Ambassador Nikki Haley blasted the United Nations Wednesday in a defiant speech to the 193-member General Assembly before it adopted a resolution calling for an end to the U.S. economic embargo on Cuba.
Haley called the long-standing debate “political theater.”
“Let’s be honest about what we really see going on here,” Haley said. “This assembly does not have the power to end the U.S. embargo. It is based in U.S. law, which only the United States Congress can change.”
The United States voted Wednesday against the U.N. resolution condemning the American trade embargo against Cuba after abstaining last year, during the administration of Barack Obama, for the first time in 25 years.
The vote served as just the latest sign of a renewed chill between Washington and Havana since a string of bizarre sonic attacks against American diplomats in Cuba. Earlier this month, President Donald Trump’s administration kicked nearly two-thirds of Cuba’s embassy personnel out of the United States after pulling many U.S. diplomats from the American embassy in Havana out of concern for their health and safety.
While the State Department has not accused Cuba of being behind the incidents, many Latin America experts and Cuban-American officials in government see no way that the government in Havana is not at least complicit. In any event, U.S. officials say Havana is responsible for the safety of foreign diplomats on its soil under the Vienna convention on diplomatic relations.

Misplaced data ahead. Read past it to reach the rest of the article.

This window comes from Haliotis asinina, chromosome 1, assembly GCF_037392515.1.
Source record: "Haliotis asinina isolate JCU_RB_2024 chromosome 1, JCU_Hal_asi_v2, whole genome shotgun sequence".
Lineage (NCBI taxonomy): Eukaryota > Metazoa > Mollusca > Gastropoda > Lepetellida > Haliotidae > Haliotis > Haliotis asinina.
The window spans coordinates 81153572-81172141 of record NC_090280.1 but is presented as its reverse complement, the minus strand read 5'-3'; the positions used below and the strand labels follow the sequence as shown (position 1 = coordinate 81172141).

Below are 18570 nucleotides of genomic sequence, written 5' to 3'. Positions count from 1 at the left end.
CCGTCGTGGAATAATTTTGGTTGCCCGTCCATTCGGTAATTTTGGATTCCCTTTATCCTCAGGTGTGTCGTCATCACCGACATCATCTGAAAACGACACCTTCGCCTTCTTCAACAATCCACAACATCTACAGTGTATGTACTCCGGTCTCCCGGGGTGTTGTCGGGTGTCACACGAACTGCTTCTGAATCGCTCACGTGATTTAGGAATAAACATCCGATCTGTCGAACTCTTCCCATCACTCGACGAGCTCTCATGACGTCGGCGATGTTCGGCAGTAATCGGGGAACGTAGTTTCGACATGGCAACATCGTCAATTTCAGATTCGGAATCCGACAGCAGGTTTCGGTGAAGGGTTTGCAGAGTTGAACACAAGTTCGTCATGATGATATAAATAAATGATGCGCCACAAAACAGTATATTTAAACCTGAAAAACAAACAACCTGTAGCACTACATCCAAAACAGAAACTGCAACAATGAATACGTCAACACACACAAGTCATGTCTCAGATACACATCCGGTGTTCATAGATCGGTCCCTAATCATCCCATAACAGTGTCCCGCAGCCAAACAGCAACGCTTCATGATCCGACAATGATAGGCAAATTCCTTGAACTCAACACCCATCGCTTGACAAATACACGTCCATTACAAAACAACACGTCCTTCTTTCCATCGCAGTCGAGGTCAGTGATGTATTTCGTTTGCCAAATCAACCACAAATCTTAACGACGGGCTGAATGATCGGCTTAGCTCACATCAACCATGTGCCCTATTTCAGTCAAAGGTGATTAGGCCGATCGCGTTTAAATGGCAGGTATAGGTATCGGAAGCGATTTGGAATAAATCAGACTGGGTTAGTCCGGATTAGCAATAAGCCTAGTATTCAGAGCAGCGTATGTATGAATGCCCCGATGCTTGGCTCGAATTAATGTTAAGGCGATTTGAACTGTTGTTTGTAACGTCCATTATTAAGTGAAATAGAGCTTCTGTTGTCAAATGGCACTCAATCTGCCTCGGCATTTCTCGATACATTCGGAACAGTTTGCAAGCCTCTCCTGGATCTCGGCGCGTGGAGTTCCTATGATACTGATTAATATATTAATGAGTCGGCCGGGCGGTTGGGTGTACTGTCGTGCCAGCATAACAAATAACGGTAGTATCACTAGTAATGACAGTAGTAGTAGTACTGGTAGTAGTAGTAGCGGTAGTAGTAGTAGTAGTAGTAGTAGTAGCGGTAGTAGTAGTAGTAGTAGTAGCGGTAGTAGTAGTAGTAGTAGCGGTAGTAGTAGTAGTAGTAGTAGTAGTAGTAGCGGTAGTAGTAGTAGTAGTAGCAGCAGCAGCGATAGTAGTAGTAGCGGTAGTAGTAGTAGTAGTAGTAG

Haley said the United States is opposing the resolution in solidarity with the Cuban people “and in the hope that they will one day be free to choose their own destiny.”
“Each year, this Assembly’s time is wasted considering this resolution,” Haley told the assembly. “And the United States is subjected to all manner of ridiculous claims — anything to deflect attention from the regime that is actually responsible for the suffering of the Cuban people.”
Cuban officials called Haley’s remarks “disrespectful” and charged that she didn’t have the moral authority to criticize the island nation.
She also said she wanted to clear up any questions about why the United States would change its vote on the same resolution just a year later. She acknowledged some will not understand how the United States “could passively accept this resolution last year and energetically oppose it this year.”
“To those who are confused as to where the United States stands, let me be clear: as is their right under our Constitution, the American people have spoken,” Haley said. “They have chosen a new president, and he has chosen a new ambassador to the United Nations.”
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